Iggy Pop & Glen Matlock live in 1982, photo by Roberta Bayley.

Even among the most rebellious rockers, Iggy Pop has the reputation of being outrageous. But at 35, it seems the man is mellowing. Being sidelined in a hotel with a healing ankle, Pop notes “these past couple of days have been one of those times when in the past, I would have blown up.” But he isn’t exploding, he’s examining…himself.

Detroit audiences have always joined in the madness at an Iggy gig – after all, Detroit is his home turf. And he says, “when Iggy comes to town, get the bottles, the eggs, the pineapples…even guns have been displayed. I was shit scared this time ‘cause it wasn’t only Detroit, it was Halloween in Detroit.”

He did the Detroit and an Ann Arbor gig and a book signing – all interactive activities and Iggy was pleased. “I got respect. Nobody threw anything. I felt great about that.”

To what does he attribute his newfound respect?

“My attitude,” says Iggy. “I rocked my butt off on stage and tried to remember to say ‘thank you’ once in a while.”

2.14.2014

MOTOWN BURNING: NEW BOOK BY JOHN JEFFIRE

Author John Jeffire

"Motown Burning," which has just been released in e-book format on Amazon for Kindle owners. You can purchase the first chapter for only 99 cents to get a feel for it, or throw caution (and sanity) to the wind and purchase the whole thing for only $9.99! For those of you unfamiliar with the book, here is the synopsis: Detroit, late July of 1967, and the city boils over.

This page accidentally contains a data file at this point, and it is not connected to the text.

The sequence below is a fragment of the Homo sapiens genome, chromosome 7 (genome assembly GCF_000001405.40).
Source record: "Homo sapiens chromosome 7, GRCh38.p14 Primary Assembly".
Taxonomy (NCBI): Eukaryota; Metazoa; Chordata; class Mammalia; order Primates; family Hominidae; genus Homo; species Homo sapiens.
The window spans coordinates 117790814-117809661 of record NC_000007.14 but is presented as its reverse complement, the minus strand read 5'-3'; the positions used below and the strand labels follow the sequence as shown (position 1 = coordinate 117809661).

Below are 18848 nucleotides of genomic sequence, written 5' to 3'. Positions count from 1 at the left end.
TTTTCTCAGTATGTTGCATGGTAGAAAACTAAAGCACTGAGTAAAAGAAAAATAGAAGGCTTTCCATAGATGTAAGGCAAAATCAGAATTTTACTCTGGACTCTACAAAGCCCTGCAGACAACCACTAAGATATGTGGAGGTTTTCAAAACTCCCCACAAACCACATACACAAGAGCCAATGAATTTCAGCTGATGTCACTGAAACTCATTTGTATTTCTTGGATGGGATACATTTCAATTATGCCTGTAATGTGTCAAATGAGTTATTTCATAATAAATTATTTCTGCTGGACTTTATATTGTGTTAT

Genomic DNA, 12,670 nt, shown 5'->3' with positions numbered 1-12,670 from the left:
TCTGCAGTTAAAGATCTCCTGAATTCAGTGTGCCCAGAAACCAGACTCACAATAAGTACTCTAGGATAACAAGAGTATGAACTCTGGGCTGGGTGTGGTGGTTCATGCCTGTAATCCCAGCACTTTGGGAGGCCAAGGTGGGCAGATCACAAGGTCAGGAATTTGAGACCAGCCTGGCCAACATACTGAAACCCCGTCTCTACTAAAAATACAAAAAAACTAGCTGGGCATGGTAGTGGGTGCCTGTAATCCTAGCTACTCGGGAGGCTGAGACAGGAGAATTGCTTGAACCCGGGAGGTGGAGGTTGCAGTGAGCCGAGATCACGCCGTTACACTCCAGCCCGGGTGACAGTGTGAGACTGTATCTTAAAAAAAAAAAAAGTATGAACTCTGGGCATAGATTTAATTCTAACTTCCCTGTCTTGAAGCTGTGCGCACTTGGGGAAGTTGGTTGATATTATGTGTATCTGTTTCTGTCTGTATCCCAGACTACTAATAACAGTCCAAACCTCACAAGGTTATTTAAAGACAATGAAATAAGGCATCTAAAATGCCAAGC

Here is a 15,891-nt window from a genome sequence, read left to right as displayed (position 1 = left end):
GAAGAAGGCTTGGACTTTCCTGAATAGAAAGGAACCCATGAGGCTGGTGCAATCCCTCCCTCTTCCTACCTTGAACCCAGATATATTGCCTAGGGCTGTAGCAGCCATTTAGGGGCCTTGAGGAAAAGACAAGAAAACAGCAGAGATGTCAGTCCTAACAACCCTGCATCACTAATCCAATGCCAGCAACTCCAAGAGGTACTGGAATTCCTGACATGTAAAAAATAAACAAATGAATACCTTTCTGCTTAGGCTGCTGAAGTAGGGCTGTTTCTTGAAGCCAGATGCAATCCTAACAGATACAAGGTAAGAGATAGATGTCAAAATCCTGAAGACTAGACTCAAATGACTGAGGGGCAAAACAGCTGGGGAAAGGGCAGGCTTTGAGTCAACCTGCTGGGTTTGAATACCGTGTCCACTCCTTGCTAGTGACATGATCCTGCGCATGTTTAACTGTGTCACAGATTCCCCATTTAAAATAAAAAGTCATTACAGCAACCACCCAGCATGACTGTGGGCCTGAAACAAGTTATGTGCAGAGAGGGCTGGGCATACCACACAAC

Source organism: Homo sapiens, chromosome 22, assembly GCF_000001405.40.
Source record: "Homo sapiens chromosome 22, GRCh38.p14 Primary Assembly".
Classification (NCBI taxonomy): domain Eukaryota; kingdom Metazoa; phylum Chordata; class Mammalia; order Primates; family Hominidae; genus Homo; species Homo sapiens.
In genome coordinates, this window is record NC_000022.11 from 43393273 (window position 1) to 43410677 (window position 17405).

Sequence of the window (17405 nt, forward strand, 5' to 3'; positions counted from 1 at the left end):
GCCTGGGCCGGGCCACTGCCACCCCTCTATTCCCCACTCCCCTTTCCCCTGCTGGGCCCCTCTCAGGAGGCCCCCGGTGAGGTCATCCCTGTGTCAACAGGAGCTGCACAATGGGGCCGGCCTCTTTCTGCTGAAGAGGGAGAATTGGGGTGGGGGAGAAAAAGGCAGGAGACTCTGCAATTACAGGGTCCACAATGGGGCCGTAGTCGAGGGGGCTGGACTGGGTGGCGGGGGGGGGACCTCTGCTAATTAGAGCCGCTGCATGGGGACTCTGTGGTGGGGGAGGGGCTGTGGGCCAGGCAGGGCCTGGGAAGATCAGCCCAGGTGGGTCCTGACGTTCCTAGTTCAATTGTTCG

For Aram Pehlivanian, aka Motown, the Grande Ballroom and the music of the MC5 and Iggy Pop and The Temptations no longer provide a haven as destruction engulfs his city. However, escaping death in the streets during the '67 Detroit Riots only leads him to the jungles of Vietnam and away from Katie, the girl who might be his salvation.

Beaten on the streets of Detroit, hunted in the jungles of Vietnam, and fueled to survive by the music of the Motor City, Aram burns with one goal...to see Katie again. Winner of the 2005 Mount Arrowsmith Novel Competition and the 2007 Independent Publishing Awards Gold Medal for Regional Fiction. READ AN EXCERPT HERE


2.04.2014

THE HISTORY OF DETROIT! MURDER CITY COMIX : KENT MYERS

 


For "Detroit! Murder City Comix" (D!MCC) I was drawing Detroit-themed comics after moving to San Francisco in the late 80s. I thought it would be something unique on the west coast plus autobiography was the trend in undergrounds and mine was from Detroit. Rick Metcalf and I had worked together on a comic in Detroit for Fun magazine.

 

I did the art and Rick wrote. We continued the collaboration remotely and he wrote a great story "Gunned Down in Motown" which won the best new comic in the San Francisco Bay Guardian (newspaper). I had just about enough material for a complete issue so we set up an art show and launch party at Dave Robert's Willis Gallery in the Cass Corridor.
 

We got a bunch of Detroit and San Francisco artists contributing original work with the Detroit 'Murder City' theme. From the SF underground we had S. Clay Wilson, Spain & Trina from Zap, Mavrides from the Freak Brothers, Bill Griffith from Zippy the Pinhead and from Detroit we had Niagara, Glenn Barr, Mark Dancey and so many more. It was a great event.